Japan | February 4

A Child Again

Kikue

Kikue [kee-KOO-ee] can’t seem to stop smiling. “I’m so happy!” she says. “I’m 94 years old, but I feel like a child again. I’ve discovered the meaning of life, and it’s wonderful!”

A Lonely Life

Kikue lives on the island of Amami Oshima [ah-MAH-mee OH-shee-mah] in southern Japan. Life hasn’t always been happy for Kikue. Her marriage was troubled, and she’s lived alone since her husband died eight years ago. Many of her friends had died, and her children lived far away. She felt lonely.

Kikue had worshipped her ancestors and prayed to them every year on certain holidays. But it was more of a custom than a religion. And it brought her no peace of mind.

Two literature evangelists from neighboring Okinawa [oh-kee-NAH-wah] stopped to visit. She’d met them several times over the years and had even bought some books from them. They were so pleasant that she looked forward to seeing them. “I especially liked it when they prayed for me before they left,” she says.

Feeling the Love

“They invited me to visit the little Adventist church in town, as they often had before. But I always said no. I wasn’t sure the people would accept me, and I couldn’t stand to be rejected again. I still wasn’t sure I wanted to go, but these two gentlemen said, ‘The people will love you! Let’s go to the church together. You’ll see for yourself that they love you!’

“Then let’s go!” she said. Kikue went with the literature evangelists to the church that meets on the second floor of a bakery in the heart of the small city. She was nervous as she entered the room, fearing that people might reject or ignore her. “They welcomed me as a lost family member,” she says. They loved me from the start. I needed friends who would help make life meaningful, and these dear people did that. I felt the love immediately.”

Kikue didn’t know much about what Adventists believed, but she knew that she had found a safe haven. She relished the love she felt, a love that is difficult to find in Japanese society, where people often don’t reach out to others. She sensed that she had found God’s people and God’s will for her life. Little by little she learned who Jesus is and how much He loves her. She studied God’s Word with the Korean pastor and his wife, who until recently led this flock of believers and had worked hard to teach them by example how to love. And last year at age 94, Kikue was baptized in the sea, becoming the newest—and oldest—member of the Adventist church in Amami Oshima.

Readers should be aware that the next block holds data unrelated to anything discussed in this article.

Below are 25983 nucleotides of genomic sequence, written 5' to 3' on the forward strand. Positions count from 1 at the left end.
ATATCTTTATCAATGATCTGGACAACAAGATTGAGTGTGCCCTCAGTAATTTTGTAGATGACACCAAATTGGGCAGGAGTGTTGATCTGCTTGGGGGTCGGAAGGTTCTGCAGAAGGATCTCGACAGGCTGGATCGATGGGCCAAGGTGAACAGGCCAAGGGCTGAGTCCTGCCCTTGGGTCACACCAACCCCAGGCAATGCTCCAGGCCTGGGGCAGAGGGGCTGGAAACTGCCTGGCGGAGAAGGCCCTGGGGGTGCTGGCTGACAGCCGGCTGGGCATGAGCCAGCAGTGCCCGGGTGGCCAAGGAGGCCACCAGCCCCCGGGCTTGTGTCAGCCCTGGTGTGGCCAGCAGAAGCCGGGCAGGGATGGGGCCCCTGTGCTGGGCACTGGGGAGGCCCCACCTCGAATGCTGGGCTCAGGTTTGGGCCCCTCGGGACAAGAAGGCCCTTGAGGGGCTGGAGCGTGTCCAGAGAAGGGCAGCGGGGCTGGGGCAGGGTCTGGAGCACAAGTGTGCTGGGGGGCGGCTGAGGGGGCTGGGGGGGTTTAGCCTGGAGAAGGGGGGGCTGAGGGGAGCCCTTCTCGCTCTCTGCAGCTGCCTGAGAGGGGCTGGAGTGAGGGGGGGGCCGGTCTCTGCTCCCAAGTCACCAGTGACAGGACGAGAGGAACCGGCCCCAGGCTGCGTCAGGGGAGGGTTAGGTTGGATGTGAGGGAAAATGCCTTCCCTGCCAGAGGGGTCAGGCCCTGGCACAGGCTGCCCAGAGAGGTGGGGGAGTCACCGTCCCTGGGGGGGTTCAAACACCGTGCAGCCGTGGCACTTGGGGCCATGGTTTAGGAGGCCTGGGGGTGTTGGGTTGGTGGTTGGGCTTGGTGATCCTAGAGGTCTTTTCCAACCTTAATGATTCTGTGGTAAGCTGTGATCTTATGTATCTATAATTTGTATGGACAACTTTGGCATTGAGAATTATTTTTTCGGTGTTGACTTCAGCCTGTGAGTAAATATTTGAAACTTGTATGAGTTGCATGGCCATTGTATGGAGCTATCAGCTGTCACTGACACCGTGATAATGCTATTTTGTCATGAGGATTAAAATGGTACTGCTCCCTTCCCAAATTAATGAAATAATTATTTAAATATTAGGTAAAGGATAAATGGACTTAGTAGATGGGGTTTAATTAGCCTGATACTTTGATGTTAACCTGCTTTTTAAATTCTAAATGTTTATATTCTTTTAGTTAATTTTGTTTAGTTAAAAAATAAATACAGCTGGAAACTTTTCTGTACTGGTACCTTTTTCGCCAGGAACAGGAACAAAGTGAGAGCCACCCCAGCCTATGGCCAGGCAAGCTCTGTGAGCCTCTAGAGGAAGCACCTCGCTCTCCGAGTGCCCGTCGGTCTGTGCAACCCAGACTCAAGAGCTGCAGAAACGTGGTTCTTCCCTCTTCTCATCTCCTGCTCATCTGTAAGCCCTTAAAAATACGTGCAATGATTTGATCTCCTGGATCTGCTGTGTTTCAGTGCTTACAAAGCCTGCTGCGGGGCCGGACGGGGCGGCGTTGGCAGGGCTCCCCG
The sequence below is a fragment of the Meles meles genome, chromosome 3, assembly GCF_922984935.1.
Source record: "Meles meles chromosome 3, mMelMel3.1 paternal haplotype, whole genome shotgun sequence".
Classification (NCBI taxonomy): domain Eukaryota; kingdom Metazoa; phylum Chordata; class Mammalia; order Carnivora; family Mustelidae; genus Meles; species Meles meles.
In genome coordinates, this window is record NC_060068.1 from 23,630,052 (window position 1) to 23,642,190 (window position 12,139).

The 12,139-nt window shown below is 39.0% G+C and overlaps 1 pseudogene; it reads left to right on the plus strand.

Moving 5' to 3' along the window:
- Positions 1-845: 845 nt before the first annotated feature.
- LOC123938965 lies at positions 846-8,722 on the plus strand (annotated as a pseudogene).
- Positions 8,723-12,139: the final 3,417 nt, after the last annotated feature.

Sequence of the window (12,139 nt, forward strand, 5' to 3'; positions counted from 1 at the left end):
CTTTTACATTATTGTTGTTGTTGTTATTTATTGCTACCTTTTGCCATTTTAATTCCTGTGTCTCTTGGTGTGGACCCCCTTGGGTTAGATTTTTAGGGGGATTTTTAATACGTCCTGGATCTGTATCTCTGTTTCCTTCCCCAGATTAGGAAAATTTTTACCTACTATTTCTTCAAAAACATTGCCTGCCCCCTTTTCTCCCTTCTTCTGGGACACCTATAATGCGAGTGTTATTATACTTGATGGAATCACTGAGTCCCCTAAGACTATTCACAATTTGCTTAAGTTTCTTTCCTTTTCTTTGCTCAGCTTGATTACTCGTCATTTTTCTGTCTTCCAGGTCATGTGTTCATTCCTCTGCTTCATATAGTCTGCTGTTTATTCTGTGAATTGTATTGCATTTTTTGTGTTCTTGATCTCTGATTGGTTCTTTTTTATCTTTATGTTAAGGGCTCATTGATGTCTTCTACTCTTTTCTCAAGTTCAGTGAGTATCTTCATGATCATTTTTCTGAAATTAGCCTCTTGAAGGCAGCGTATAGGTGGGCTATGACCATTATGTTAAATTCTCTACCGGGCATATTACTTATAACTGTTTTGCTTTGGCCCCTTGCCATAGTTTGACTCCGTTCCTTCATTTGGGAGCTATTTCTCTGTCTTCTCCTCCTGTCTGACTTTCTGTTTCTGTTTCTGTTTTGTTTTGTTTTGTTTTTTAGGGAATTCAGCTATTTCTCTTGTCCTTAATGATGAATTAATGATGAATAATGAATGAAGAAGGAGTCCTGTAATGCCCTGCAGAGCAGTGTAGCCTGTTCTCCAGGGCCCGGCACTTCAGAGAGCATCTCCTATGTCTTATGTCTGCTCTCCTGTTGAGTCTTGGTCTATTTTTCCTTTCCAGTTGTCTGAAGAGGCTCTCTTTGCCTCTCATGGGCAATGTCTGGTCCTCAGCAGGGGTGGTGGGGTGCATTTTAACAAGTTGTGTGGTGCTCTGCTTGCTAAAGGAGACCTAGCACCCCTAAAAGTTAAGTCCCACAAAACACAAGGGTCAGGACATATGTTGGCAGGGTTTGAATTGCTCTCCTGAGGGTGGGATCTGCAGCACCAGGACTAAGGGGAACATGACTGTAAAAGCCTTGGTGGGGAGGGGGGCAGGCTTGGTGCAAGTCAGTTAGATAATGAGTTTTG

Forgiving and Forgiveness

“My marriage wasn’t easy, and my husband wasn’t faithful to me. Sometimes the memories left me depressed and sleepless. But God has taken all this anger, this sadness away. I’ve forgiven my husband, because God has forgiven me. And now I have peace in my heart. I just wish I had known Jesus while my husband was alive. Perhaps he would have gotten to know Jesus as well.”

Today the church and its members are Kikue’s whole life. She has a new family who loves her and cares for her. She thanks them by cooking her best food for the church’s fellowship dinners.

“I feel safe in the church, and I am filled with joy as the believers greet me in church and visit me in my home during the week,” she says.

The church in Amami is small but growing. A few years ago only eight members worshipped together. Today more than 40 members and lots of visitors crowd into the upper room they call their church.

“I’m 95 now, the oldest member of the Amami church,” Kikue adds. “But I feel so much younger. Maybe that’s because I’m just a babe in Christ.”

People who have known Kikue for many years have noticed the change in her. She looks and acts younger and happier. “I tell them that I’ve found the secret to youth and happiness. It’s Jesus! I’ve invited my friends to learn more about Jesus, but they hesitate. I try to be patient. After all, it took me 20 years to find God’s people.”

The little church in Amami, Japan, could grow even faster if they could meet in a more accessible location. The stairs are a challenge to the older members, and some can’t attend worship because it’s difficult for them to walk or climb. This quarter part of our Thirteenth Sabbath Offering will help provide a more accessible and appropriate place of worship for this growing church in southern Japan. Thank you for sharing so that others can find Jesus.

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